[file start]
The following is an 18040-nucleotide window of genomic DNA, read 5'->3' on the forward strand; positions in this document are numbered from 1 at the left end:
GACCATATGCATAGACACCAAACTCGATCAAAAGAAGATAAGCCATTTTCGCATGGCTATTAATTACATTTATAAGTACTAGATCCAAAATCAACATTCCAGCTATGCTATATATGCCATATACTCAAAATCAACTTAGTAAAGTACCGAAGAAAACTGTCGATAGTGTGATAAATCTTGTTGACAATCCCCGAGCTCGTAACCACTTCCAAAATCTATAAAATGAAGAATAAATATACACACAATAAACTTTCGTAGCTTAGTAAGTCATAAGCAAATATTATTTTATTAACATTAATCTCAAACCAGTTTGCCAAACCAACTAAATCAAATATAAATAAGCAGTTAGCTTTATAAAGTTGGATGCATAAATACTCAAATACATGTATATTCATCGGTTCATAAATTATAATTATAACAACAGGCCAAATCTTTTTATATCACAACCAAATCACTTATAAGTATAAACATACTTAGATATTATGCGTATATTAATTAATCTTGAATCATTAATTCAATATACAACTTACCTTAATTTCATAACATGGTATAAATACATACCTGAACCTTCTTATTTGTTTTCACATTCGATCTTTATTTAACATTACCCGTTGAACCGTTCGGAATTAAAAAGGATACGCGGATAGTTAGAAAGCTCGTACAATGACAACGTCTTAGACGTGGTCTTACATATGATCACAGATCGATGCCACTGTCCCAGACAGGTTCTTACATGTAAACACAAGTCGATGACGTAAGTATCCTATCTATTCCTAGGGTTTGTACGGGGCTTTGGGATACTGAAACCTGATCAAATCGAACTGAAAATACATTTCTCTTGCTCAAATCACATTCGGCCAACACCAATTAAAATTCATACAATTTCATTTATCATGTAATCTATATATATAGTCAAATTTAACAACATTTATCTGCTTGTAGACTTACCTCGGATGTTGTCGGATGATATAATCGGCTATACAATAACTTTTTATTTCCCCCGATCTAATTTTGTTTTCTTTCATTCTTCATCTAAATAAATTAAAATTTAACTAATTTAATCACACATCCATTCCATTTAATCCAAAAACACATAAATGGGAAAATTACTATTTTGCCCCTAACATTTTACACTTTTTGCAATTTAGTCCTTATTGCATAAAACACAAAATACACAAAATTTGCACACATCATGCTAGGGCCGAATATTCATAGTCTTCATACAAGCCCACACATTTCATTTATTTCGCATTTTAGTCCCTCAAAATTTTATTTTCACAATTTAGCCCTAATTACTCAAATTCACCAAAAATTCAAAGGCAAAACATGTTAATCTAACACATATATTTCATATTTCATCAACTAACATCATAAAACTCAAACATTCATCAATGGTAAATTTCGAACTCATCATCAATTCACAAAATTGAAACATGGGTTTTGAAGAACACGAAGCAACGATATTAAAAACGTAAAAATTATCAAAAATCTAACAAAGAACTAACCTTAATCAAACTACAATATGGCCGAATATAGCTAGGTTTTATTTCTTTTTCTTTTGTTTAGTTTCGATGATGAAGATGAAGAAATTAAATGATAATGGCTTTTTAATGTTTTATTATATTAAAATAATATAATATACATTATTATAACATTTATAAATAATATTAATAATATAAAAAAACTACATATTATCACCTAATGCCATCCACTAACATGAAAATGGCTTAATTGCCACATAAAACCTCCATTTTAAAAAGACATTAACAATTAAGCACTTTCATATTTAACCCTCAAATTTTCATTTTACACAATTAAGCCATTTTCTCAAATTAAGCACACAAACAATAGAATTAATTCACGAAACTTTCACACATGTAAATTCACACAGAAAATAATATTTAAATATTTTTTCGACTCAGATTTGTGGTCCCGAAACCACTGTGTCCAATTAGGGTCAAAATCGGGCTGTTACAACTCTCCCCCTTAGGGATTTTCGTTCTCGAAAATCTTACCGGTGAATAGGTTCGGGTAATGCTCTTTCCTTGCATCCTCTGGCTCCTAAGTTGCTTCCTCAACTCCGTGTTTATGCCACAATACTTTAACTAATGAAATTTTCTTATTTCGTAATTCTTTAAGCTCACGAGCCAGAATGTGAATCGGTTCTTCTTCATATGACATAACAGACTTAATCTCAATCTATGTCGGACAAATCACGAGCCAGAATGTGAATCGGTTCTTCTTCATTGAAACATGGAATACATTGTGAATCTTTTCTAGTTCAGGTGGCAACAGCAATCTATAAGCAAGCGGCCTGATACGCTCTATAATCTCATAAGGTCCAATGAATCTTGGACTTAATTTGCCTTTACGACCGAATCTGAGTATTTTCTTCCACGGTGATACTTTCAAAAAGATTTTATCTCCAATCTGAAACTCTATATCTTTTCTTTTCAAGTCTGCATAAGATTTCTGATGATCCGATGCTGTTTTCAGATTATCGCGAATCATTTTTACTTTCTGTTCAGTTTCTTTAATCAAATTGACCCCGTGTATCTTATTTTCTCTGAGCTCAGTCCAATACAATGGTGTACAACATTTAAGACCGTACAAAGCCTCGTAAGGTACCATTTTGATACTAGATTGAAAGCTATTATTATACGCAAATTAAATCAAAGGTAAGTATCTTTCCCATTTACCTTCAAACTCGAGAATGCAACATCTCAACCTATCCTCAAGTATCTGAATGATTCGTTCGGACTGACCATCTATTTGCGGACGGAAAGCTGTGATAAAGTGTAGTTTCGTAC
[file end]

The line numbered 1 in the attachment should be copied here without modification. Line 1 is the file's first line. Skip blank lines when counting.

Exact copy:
The following is an 18040-nucleotide window of genomic DNA, read 5'->3' on the forward strand; positions in this document are numbered from 1 at the left end: